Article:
The police campaign against drinking and driving is working but the message not to drive under the influence of drugs is not getting through, according to Whistler RCMP officers.
Since being transferred to Whistler in March, Sergeant Wayne Mossman has noticed a marked difference in the reason Whistler drivers receive 24 hour license suspensions compared to other centres. He says drugs such as marijuana or cocaine tend to be the factor in borderline impaired driving cases here, rather than alcohol.
"The anti drink-driving advertisements by ICBC appear to be hitting home and people dont view being drunk as socially acceptable anymore whether in a car or not," Mossman said.
However, he says it could be time to put the same message out about drugs.
"The obvious signs of someone under the influence of drugs, especially marijuana, is the smell, slurred speech and glazed eyes, which is reasonably consistent with alcohol," he said. "But there is no campaign saying dont smoke dope and drive."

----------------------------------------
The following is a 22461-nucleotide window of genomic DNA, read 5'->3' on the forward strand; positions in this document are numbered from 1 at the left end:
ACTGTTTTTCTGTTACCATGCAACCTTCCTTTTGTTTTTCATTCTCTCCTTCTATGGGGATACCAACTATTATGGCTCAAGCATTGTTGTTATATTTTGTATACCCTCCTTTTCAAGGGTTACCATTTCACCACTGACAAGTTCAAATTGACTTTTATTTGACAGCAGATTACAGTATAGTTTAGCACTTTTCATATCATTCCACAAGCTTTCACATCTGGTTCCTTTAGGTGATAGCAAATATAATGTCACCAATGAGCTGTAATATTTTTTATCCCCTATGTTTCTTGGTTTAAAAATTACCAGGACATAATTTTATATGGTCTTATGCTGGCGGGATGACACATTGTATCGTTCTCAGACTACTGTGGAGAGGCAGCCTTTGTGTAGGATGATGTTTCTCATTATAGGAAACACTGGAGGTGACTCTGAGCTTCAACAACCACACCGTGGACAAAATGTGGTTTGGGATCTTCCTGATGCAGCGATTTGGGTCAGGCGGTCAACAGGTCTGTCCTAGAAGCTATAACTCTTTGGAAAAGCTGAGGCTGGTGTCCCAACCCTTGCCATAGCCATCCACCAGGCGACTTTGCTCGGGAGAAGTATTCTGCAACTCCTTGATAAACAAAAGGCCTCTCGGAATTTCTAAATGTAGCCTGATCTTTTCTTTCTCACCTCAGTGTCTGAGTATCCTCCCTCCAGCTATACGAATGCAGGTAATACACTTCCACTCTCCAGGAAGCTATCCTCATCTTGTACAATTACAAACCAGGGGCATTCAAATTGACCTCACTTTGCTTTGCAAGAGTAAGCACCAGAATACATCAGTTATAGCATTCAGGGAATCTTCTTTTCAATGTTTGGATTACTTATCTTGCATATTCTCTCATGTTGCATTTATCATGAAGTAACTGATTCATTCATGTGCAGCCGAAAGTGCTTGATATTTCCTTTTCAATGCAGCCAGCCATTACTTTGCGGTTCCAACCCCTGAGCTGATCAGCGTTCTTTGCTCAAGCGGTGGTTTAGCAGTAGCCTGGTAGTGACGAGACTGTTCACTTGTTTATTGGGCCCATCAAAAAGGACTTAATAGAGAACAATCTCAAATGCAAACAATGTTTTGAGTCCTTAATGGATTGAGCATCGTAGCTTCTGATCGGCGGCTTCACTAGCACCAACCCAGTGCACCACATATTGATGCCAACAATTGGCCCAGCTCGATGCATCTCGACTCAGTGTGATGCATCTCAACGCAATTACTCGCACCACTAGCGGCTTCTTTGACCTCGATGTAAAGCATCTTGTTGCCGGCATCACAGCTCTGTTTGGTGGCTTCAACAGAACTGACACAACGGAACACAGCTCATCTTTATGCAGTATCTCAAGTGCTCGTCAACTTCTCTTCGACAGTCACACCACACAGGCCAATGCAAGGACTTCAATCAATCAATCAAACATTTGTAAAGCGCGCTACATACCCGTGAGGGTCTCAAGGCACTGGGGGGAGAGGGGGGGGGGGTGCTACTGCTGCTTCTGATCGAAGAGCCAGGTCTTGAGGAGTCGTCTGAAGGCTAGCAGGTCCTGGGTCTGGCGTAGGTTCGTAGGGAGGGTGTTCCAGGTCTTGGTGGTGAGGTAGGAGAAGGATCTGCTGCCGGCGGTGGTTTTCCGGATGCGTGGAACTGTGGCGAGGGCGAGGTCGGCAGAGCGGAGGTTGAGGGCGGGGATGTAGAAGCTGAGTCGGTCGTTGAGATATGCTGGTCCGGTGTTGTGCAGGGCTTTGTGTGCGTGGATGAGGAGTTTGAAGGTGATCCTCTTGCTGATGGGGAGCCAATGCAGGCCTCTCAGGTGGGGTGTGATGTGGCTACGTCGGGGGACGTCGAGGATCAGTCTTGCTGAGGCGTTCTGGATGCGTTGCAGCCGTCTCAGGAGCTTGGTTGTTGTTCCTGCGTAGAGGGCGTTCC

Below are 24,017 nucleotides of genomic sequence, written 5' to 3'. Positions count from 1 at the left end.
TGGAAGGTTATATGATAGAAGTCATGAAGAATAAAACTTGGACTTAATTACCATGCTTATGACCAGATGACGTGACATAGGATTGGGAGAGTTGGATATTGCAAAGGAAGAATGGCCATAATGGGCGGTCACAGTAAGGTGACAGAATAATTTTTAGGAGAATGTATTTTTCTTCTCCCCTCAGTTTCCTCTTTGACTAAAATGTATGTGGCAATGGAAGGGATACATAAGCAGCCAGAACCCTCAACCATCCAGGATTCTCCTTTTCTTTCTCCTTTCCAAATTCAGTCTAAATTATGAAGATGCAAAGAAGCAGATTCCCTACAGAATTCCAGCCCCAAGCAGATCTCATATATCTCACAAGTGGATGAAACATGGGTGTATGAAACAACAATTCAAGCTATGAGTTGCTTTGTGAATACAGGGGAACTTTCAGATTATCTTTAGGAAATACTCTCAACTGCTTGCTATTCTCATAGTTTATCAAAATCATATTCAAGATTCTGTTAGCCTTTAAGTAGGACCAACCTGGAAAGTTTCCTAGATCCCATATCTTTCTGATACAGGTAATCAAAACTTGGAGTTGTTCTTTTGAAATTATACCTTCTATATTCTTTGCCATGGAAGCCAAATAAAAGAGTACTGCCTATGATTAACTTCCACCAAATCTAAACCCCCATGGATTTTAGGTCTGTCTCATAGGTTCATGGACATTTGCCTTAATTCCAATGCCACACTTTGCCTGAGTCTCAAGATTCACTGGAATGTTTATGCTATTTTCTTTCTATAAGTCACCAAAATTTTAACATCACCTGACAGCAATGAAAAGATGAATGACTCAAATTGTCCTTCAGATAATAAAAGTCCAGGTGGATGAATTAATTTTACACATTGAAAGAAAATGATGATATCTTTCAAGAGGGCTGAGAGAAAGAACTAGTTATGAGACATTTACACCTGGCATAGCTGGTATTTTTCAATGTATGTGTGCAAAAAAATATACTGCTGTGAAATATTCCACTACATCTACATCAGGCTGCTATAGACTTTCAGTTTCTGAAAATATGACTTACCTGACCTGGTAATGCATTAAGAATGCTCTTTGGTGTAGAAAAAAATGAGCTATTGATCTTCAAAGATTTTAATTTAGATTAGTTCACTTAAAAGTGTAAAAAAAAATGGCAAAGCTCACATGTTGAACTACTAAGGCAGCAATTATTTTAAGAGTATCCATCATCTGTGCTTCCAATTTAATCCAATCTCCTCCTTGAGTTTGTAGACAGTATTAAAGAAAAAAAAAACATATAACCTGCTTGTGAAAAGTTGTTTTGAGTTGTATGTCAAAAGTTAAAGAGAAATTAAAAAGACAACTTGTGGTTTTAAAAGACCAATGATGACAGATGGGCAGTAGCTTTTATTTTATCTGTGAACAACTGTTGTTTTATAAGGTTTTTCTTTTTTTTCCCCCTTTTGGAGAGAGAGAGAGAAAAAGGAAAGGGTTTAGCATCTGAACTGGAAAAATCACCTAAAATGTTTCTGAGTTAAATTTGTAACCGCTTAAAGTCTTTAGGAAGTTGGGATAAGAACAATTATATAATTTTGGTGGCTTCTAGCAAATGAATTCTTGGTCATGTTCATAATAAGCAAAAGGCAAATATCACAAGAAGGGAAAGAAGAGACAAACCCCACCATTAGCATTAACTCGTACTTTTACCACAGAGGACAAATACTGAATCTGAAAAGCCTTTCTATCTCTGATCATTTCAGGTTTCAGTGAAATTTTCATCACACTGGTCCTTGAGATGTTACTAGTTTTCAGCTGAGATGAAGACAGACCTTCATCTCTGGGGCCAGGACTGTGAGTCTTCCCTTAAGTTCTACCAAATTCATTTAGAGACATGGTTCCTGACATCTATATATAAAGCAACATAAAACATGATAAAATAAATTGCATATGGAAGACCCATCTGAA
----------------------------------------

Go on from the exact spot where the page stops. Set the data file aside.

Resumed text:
Mossman says another factor contributing to the relatively low rate of drunk driving in Whistler is the abundance of taxis. "Because of the education programs around Christmas time most drivers are terrified of getting pulled over and will take a cab," he explained. "Also, employers are taking the message onboard and arranging taxis home for staff at work functions."
He says there is a huge onus on hosts to be responsible for guests, especially in the wake of several court cases where hosts were successfully sued for the actions or accidents of drunk guests.
The Whistler RCMP warn they will be operating with a full staff this festive season, including extra officers from Pemberton and Squamish. Police say problems such as domestic violence tend to worsen at Christmas because of the pressures on families and money.
Mossman says traffic checkpoints will be out in force during the festive period but exactly where they will be and when wont be advertised.
New drivers are not allowed to consume any alcohol prior to driving. The maximum legal limit for fully licensed motorists is .08 per cent alcohol detectable in the blood.